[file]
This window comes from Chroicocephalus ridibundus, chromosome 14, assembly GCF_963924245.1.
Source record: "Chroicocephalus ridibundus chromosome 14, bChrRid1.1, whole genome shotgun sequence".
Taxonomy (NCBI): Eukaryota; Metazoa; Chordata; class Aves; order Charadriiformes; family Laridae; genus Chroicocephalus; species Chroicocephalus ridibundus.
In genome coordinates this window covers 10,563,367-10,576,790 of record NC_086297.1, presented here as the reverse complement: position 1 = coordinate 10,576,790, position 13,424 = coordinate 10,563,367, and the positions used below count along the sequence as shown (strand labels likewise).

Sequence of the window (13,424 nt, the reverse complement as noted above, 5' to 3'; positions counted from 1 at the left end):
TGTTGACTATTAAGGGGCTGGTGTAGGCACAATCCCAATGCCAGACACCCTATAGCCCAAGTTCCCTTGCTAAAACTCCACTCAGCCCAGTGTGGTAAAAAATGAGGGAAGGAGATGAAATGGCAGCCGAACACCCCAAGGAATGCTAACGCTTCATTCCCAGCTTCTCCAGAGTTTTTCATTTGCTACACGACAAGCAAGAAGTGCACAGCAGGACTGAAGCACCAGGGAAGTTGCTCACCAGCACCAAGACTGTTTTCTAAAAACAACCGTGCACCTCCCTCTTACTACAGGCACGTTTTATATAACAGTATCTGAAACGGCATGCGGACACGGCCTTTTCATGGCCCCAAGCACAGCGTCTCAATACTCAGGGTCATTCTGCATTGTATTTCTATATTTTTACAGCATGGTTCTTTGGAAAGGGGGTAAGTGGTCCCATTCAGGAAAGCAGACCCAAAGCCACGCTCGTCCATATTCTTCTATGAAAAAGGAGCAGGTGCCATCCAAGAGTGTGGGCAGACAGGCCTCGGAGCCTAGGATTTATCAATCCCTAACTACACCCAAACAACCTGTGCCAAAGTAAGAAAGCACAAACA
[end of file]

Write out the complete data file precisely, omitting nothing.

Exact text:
This window comes from Chroicocephalus ridibundus, chromosome 14, assembly GCF_963924245.1.
Source record: "Chroicocephalus ridibundus chromosome 14, bChrRid1.1, whole genome shotgun sequence".
Taxonomy (NCBI): Eukaryota; Metazoa; Chordata; class Aves; order Charadriiformes; family Laridae; genus Chroicocephalus; species Chroicocephalus ridibundus.
In genome coordinates this window covers 10,563,367-10,576,790 of record NC_086297.1, presented here as the reverse complement: position 1 = coordinate 10,576,790, position 13,424 = coordinate 10,563,367, and the positions used below count along the sequence as shown (strand labels likewise).

Sequence of the window (13,424 nt, the reverse complement as noted above, 5' to 3'; positions counted from 1 at the left end):
TGTTGACTATTAAGGGGCTGGTGTAGGCACAATCCCAATGCCAGACACCCTATAGCCCAAGTTCCCTTGCTAAAACTCCACTCAGCCCAGTGTGGTAAAAAATGAGGGAAGGAGATGAAATGGCAGCCGAACACCCCAAGGAATGCTAACGCTTCATTCCCAGCTTCTCCAGAGTTTTTCATTTGCTACACGACAAGCAAGAAGTGCACAGCAGGACTGAAGCACCAGGGAAGTTGCTCACCAGCACCAAGACTGTTTTCTAAAAACAACCGTGCACCTCCCTCTTACTACAGGCACGTTTTATATAACAGTATCTGAAACGGCATGCGGACACGGCCTTTTCATGGCCCCAAGCACAGCGTCTCAATACTCAGGGTCATTCTGCATTGTATTTCTATATTTTTACAGCATGGTTCTTTGGAAAGGGGGTAAGTGGTCCCATTCAGGAAAGCAGACCCAAAGCCACGCTCGTCCATATTCTTCTATGAAAAAGGAGCAGGTGCCATCCAAGAGTGTGGGCAGACAGGCCTCGGAGCCTAGGATTTATCAATCCCTAACTACACCCAAACAACCTGTGCCAAAGTAAGAAAGCACAAACA